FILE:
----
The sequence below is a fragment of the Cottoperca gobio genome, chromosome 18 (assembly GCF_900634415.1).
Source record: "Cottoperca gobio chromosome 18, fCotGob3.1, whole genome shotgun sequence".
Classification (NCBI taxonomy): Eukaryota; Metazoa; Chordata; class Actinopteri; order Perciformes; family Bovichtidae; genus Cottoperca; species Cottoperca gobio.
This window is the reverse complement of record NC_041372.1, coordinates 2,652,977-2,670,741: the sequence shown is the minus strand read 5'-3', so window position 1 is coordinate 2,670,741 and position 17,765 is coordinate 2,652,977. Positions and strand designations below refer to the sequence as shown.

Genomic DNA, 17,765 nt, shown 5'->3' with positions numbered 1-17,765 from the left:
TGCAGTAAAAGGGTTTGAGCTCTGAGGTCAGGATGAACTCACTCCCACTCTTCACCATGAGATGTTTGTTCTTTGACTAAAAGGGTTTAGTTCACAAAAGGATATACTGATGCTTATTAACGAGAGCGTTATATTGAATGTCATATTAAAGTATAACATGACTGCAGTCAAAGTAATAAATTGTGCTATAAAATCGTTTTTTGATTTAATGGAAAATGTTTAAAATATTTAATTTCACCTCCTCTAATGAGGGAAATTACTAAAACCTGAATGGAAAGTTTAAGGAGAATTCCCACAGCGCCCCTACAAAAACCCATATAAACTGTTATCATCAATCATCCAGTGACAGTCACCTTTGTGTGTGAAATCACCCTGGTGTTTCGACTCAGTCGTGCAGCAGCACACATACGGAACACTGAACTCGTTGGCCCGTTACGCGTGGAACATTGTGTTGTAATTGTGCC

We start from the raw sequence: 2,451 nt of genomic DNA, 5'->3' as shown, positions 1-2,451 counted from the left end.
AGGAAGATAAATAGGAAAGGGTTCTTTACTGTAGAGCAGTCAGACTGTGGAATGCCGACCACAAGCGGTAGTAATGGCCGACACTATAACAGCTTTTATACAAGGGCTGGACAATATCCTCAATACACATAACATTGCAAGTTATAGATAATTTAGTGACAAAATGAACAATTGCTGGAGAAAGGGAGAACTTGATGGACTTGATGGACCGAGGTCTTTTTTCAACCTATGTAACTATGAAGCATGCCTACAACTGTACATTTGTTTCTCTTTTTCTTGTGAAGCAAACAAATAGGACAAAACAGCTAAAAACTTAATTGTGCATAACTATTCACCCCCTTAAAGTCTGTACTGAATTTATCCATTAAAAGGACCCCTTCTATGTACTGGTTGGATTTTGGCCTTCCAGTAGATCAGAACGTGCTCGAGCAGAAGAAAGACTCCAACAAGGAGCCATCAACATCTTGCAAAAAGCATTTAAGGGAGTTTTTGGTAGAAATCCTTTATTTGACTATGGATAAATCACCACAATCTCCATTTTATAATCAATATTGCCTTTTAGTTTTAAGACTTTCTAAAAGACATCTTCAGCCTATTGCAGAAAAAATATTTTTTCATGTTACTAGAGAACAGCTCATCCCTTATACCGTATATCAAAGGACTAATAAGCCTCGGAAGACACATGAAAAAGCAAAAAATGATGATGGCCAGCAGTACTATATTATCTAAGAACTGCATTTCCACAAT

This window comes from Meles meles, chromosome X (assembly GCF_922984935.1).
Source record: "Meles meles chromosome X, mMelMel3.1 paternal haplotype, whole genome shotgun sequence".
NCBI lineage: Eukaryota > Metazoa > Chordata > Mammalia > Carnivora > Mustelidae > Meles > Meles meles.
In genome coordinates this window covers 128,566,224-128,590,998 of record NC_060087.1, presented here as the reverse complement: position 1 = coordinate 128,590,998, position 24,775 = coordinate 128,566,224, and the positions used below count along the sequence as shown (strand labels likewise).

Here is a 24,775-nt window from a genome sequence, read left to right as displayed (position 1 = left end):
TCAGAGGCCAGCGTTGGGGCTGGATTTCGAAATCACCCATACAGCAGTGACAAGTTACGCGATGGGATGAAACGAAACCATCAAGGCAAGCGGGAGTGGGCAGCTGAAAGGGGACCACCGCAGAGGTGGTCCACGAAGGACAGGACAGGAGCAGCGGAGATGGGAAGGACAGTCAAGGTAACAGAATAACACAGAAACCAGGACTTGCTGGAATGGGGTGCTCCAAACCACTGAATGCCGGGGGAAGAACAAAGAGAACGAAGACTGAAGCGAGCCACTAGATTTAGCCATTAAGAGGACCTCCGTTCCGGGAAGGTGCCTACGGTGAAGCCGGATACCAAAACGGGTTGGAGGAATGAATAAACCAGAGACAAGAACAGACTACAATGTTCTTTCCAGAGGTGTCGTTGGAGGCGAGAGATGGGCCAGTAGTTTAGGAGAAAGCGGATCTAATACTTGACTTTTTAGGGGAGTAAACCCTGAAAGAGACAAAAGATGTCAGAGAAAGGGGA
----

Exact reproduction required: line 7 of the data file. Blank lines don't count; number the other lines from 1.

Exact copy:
We start from the raw sequence: 2,451 nt of genomic DNA, 5'->3' as shown, positions 1-2,451 counted from the left end.